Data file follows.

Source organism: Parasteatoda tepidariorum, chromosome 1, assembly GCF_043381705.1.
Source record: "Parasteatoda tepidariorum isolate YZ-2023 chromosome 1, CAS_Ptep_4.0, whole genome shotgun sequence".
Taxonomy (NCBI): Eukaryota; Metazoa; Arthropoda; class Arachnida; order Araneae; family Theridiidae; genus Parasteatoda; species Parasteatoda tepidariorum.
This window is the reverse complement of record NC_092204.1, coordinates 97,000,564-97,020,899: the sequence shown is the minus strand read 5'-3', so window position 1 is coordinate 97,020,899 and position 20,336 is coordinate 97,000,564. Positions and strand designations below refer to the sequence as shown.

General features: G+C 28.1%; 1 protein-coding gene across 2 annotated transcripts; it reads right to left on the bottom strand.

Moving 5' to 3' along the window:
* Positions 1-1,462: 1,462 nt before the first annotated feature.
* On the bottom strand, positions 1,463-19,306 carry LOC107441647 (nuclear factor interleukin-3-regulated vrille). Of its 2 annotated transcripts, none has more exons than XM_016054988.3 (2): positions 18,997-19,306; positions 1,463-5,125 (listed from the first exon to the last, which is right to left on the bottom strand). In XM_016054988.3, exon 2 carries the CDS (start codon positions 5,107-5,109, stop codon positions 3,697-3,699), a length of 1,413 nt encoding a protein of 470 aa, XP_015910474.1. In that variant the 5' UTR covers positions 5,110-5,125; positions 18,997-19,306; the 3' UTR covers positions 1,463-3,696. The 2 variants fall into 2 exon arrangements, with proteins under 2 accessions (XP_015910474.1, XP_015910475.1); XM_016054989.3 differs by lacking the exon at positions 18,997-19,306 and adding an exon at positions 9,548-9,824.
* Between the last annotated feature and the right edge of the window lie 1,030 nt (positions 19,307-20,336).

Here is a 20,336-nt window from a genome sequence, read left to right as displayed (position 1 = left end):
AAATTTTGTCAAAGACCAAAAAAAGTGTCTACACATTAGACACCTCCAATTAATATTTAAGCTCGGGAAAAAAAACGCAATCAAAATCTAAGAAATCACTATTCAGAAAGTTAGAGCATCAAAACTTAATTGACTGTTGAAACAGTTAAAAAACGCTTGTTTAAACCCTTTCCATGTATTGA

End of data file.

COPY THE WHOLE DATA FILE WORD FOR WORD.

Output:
Source organism: Parasteatoda tepidariorum, chromosome 1, assembly GCF_043381705.1.
Source record: "Parasteatoda tepidariorum isolate YZ-2023 chromosome 1, CAS_Ptep_4.0, whole genome shotgun sequence".
Taxonomy (NCBI): Eukaryota; Metazoa; Arthropoda; class Arachnida; order Araneae; family Theridiidae; genus Parasteatoda; species Parasteatoda tepidariorum.
This window is the reverse complement of record NC_092204.1, coordinates 97,000,564-97,020,899: the sequence shown is the minus strand read 5'-3', so window position 1 is coordinate 97,020,899 and position 20,336 is coordinate 97,000,564. Positions and strand designations below refer to the sequence as shown.

General features: G+C 28.1%; 1 protein-coding gene across 2 annotated transcripts; it reads right to left on the bottom strand.

Moving 5' to 3' along the window:
* Positions 1-1,462: 1,462 nt before the first annotated feature.
* On the bottom strand, positions 1,463-19,306 carry LOC107441647 (nuclear factor interleukin-3-regulated vrille). Of its 2 annotated transcripts, none has more exons than XM_016054988.3 (2): positions 18,997-19,306; positions 1,463-5,125 (listed from the first exon to the last, which is right to left on the bottom strand). In XM_016054988.3, exon 2 carries the CDS (start codon positions 5,107-5,109, stop codon positions 3,697-3,699), a length of 1,413 nt encoding a protein of 470 aa, XP_015910474.1. In that variant the 5' UTR covers positions 5,110-5,125; positions 18,997-19,306; the 3' UTR covers positions 1,463-3,696. The 2 variants fall into 2 exon arrangements, with proteins under 2 accessions (XP_015910474.1, XP_015910475.1); XM_016054989.3 differs by lacking the exon at positions 18,997-19,306 and adding an exon at positions 9,548-9,824.
* Between the last annotated feature and the right edge of the window lie 1,030 nt (positions 19,307-20,336).

Here is a 20,336-nt window from a genome sequence, read left to right as displayed (position 1 = left end):
AAATTTTGTCAAAGACCAAAAAAAGTGTCTACACATTAGACACCTCCAATTAATATTTAAGCTCGGGAAAAAAAACGCAATCAAAATCTAAGAAATCACTATTCAGAAAGTTAGAGCATCAAAACTTAATTGACTGTTGAAACAGTTAAAAAACGCTTGTTTAAACCCTTTCCATGTATTGA